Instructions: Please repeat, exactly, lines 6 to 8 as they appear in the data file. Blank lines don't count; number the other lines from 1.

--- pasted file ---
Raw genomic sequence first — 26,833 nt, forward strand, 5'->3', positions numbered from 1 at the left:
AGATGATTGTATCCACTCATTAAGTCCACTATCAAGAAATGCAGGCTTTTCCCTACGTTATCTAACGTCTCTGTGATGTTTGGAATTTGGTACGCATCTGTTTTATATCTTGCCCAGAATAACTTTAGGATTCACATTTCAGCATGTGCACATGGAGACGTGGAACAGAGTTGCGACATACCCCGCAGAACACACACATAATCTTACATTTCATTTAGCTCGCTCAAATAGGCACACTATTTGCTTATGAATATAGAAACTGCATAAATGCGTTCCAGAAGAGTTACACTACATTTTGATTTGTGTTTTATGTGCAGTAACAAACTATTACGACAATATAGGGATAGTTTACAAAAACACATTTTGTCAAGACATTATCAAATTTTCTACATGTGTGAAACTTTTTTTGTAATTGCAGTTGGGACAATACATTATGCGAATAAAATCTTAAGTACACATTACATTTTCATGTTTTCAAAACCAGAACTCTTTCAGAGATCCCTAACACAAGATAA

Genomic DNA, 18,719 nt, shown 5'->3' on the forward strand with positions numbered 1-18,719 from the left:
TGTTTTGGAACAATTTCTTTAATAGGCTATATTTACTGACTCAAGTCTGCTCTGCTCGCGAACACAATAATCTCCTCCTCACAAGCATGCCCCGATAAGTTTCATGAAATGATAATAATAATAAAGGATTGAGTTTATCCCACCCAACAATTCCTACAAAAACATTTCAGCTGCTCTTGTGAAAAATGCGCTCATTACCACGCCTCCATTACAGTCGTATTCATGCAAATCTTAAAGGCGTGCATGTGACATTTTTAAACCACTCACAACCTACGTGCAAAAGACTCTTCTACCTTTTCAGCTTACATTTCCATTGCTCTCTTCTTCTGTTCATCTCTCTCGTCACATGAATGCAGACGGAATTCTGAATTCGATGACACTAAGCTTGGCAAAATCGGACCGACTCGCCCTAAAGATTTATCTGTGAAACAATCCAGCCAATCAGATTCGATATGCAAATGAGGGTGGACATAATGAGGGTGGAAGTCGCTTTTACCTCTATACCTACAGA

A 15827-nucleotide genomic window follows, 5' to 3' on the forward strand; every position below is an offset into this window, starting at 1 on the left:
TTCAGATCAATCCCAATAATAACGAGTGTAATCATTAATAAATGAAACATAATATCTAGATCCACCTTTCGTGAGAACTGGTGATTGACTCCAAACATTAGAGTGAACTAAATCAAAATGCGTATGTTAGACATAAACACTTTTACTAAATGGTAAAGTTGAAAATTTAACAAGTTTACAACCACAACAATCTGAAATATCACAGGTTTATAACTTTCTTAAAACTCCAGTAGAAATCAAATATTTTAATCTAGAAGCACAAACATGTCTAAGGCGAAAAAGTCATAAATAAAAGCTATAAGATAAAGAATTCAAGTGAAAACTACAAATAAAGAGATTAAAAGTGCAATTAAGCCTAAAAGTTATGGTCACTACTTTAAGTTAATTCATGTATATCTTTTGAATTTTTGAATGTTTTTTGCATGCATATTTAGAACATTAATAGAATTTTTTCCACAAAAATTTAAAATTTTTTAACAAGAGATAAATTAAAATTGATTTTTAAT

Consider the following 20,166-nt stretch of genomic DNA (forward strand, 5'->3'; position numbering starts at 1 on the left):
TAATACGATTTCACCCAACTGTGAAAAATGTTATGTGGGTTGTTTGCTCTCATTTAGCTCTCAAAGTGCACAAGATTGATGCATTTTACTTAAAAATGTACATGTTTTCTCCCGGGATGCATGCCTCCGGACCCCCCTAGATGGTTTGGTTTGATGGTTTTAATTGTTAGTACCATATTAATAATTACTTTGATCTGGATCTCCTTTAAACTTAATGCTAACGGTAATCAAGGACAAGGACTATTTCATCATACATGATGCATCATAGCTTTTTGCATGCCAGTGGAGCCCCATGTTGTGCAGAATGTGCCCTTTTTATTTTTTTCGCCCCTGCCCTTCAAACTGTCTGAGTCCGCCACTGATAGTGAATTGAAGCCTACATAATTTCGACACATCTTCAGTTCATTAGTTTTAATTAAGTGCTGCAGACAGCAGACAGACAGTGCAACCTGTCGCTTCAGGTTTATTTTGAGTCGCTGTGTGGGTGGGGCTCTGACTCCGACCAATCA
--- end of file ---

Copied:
TTCAGATCAATCCCAATAATAACGAGTGTAATCATTAATAAATGAAACATAATATCTAGATCCACCTTTCGTGAGAACTGGTGATTGACTCCAAACATTAGAGTGAACTAAATCAAAATGCGTATGTTAGACATAAACACTTTTACTAAATGGTAAAGTTGAAAATTTAACAAGTTTACAACCACAACAATCTGAAATATCACAGGTTTATAACTTTCTTAAAACTCCAGTAGAAATCAAATATTTTAATCTAGAAGCACAAACATGTCTAAGGCGAAAAAGTCATAAATAAAAGCTATAAGATAAAGAATTCAAGTGAAAACTACAAATAAAGAGATTAAAAGTGCAATTAAGCCTAAAAGTTATGGTCACTACTTTAAGTTAATTCATGTATATCTTTTGAATTTTTGAATGTTTTTTGCATGCATATTTAGAACATTAATAGAATTTTTTCCACAAAAATTTAAAATTTTTTAACAAGAGATAAATTAAAATTGATTTTTAAT

Consider the following 20,166-nt stretch of genomic DNA (forward strand, 5'->3'; position numbering starts at 1 on the left):
TAATACGATTTCACCCAACTGTGAAAAATGTTATGTGGGTTGTTTGCTCTCATTTAGCTCTCAAAGTGCACAAGATTGATGCATTTTACTTAAAAATGTACATGTTTTCTCCCGGGATGCATGCCTCCGGACCCCCCTAGATGGTTTGGTTTGATGGTTTTAATTGTTAGTACCATATTAATAATTACTTTGATCTGGATCTCCTTTAAACTTAATGCTAACGGTAATCAAGGACAAGGACTATTTCATCATACATGATGCATCATAGCTTTTTGCATGCCAGTGGAGCCCCATGTTGTGCAGAATGTGCCCTTTTTATTTTTTTCGCCCCTGCCCTTCAAACTGTCTGAGTCCGCCACTGATAGTGAATTGAAGCCTACATAATTTCGACACATCTTCAGTTCATTAGTTTTAATTAAGTGCTGCAGACAGCAGACAGACAGTGCAACCTGTCGCTTCAGGTTTATTTTGAGTCGCTGTGTGGGTGGGGCTCTGACTCCGACCAATCA